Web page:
I have been blessed to have been embraced into the classrooms and hearts of so many teachers, including the amazing Katy Van Aken. Katy (who lives in Indiana) emailed me one August having just finished The Fences Between Us, writing that she couldn’t wait to share the book with her “angels.” A lively correspondence ensued, with Katy sharing photos of her students wearing her dad’s Navy uniform as part of enriching their understanding of WWII. Writer’s insecurities and doubts got blasted to smithereens when an email from Katy would arrive, sharing a new way her “angels” had connected with my books. She is the sole reason my Audacity Jones books are set in Swayzee, Indiana! Katy is now enjoying a well-deserved retirement, perfecting her slime-making skills under the guidance of her grandson, and working on telling her own stories. Please welcome my dear friend today for a reader’s perspective on Friend Friday!

Katy Van Aken

Friend Friday from a reader, a grandma-virtual learning support-retired 5th grade teacher’s point of view.

Magic. I’m a believer! I dreamed of attending every author conference on the planet to hear these geniuses talk about their latest, from an idea to a book in my hands. Friend Friday is a front row seat.

Kirby’s introductions transform 2D book notes and web info into real, live, walking, talking authors and illustrators, as if we’re friends who just haven’t met.

Friend Friday is a treasure trove of information. I shake my head in wonder at the process, courage, and perseverance it takes to get to publication. The journey wraps each book in even greater meaning. Like a story’s first page, illustrations are reading rocket fuel. Friend Friday puts readers in the artist’s studio. Each Friday book is a gift I can’t wait to read and share.

Being a Friend Friday fan began with a Scholastic Book Club freebie: The Fences between Us by Kirby Larson. (Whoever she was. I’m ashamed to say I had no clue.) Historical fiction. Not my favorite genre. But summer vacation had begun. I was missing my students, began to read, couldn’t stop, and wrote my first ever fan letter. Receiving an answer never occurred to me. Certain my fifth graders would LOVE this book, I ordered copies. And then Kirby emailed, offering to answer students’ questions. They must have driven her crazy asking about The Fences Between Us and The Friendship Doll. She answered every single one. We were mega-fans. Kirby’s Audacity Jones to the Rescue began in our hometown, and she presented to our schools. WOW! What a celebration! If you’d been there, you’d have heard, “Can she come back?” “When’s the next author visit?”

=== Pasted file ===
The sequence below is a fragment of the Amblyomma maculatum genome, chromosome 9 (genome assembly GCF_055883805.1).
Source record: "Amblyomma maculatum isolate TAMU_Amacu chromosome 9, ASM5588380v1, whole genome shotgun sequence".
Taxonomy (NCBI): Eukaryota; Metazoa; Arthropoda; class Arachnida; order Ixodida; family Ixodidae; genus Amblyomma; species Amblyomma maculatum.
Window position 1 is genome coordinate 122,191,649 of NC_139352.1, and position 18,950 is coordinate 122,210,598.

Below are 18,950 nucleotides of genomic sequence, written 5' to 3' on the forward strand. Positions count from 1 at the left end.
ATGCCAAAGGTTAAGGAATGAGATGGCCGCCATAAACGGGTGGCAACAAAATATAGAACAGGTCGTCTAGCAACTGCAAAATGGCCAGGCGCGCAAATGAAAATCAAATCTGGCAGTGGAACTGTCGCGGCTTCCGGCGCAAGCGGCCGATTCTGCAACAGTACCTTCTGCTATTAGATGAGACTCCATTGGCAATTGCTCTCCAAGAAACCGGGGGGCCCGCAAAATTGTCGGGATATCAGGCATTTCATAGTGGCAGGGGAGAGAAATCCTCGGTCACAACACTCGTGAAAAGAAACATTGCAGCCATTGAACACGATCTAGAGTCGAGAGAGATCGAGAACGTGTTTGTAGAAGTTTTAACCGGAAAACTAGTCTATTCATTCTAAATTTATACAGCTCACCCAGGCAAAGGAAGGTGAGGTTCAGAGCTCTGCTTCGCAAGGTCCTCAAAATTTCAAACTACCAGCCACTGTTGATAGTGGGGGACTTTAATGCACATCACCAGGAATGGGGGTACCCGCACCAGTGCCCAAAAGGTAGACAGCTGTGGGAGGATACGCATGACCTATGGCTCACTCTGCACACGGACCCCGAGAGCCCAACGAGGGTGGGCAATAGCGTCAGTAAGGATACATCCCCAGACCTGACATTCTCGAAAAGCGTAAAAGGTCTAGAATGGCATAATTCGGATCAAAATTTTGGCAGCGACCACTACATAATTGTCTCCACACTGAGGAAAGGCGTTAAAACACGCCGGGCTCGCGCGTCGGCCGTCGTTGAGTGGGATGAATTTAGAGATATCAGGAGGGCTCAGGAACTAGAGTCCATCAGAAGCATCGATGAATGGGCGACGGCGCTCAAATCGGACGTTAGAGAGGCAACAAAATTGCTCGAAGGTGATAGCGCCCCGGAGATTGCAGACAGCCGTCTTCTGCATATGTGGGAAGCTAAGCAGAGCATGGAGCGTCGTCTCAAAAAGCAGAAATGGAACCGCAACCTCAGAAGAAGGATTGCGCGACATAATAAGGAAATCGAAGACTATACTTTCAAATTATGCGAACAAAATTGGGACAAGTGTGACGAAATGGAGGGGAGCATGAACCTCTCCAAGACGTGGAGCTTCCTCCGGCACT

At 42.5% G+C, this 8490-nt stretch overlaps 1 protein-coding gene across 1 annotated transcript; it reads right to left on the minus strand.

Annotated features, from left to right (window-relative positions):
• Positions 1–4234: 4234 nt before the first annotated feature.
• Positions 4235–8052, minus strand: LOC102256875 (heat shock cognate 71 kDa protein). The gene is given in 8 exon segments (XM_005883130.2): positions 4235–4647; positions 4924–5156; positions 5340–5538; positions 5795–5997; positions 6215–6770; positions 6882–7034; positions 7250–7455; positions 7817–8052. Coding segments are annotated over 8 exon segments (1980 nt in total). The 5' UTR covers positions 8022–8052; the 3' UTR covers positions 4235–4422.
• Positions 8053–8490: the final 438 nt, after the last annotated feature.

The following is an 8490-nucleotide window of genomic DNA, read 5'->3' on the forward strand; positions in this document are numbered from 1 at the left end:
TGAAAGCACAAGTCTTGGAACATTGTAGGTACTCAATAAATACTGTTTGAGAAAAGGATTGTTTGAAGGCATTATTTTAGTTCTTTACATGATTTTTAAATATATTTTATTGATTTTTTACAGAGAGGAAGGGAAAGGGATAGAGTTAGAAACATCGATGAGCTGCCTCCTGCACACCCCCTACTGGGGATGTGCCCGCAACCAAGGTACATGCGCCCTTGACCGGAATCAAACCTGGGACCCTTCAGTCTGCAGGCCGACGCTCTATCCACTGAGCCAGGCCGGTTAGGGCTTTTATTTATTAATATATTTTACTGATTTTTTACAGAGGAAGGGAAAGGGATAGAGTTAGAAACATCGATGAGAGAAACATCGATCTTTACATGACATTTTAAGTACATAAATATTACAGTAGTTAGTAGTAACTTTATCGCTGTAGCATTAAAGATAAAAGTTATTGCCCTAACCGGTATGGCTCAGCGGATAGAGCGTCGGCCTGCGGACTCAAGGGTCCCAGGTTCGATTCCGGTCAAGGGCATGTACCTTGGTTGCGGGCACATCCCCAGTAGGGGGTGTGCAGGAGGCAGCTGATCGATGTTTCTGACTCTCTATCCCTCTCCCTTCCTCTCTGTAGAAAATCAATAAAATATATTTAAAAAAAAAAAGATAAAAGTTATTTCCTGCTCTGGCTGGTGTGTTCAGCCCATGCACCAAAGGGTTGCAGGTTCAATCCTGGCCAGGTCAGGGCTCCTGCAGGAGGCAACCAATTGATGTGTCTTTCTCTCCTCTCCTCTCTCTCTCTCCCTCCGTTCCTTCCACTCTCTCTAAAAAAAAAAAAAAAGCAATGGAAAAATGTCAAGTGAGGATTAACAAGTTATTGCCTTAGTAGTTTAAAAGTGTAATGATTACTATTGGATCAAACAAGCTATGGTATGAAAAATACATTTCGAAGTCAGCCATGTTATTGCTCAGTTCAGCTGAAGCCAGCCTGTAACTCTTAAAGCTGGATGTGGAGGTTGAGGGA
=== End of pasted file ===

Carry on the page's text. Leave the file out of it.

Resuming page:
Katy’s then 5th graders acting out the Wolf Point arrival from Hattie Big Sky

Author info is essential. If I could time-machine you back to my classroom, you’d hear the kids asking so many author questions. “How do they know what to write first? How do they decide what a character will do? Do next? What else did they write? Do they have kids? Do they have pets?” “Is there a sequel?” The excitement of knowing is contagious.

And talk about resonating: sometimes kids kept books on their desktops long after they finished reading them. Maybe they were working something out or hatching a plan, bonded with characters who changed or helped them, or they just plain enjoyed every word. Me too. It’s no surprise that characters and authors are indelible in our hearts.      

We cheered for authors, shared first pages and posted favorite titles, chapters, quotes, and words! In Frostmarris Castle, Look-Lab, the Oval Office, and under desks, kids signed and rated classroom library books. Adding and sharing comments became ritual. The list of favorites transformed into our end-of-the-year Favorite Parts of Favorite Books, an hour long play of parts of five that made the cut. And as the saying goes, “if I had a nickel for every time” kids wished an author could come to the play, we’d all be ordering even more books.

These Friend Friday quotes are a burst of energy and direction as I provide support for my grandson during this virtual school year and work to put words on paper: “Love does not have to be spoken.” “Young readers carry big questions and chapter books have words enough to explore those questions with respect and heart.” “Creativity reminds us to hope.” Yes! I jump up and down and turn cartwheels. (Well…in my heart, I do the cartwheel part.)

Thank you over the moon and back, Kirby. Thank you, every one of you, for being an awesome friend on Friday.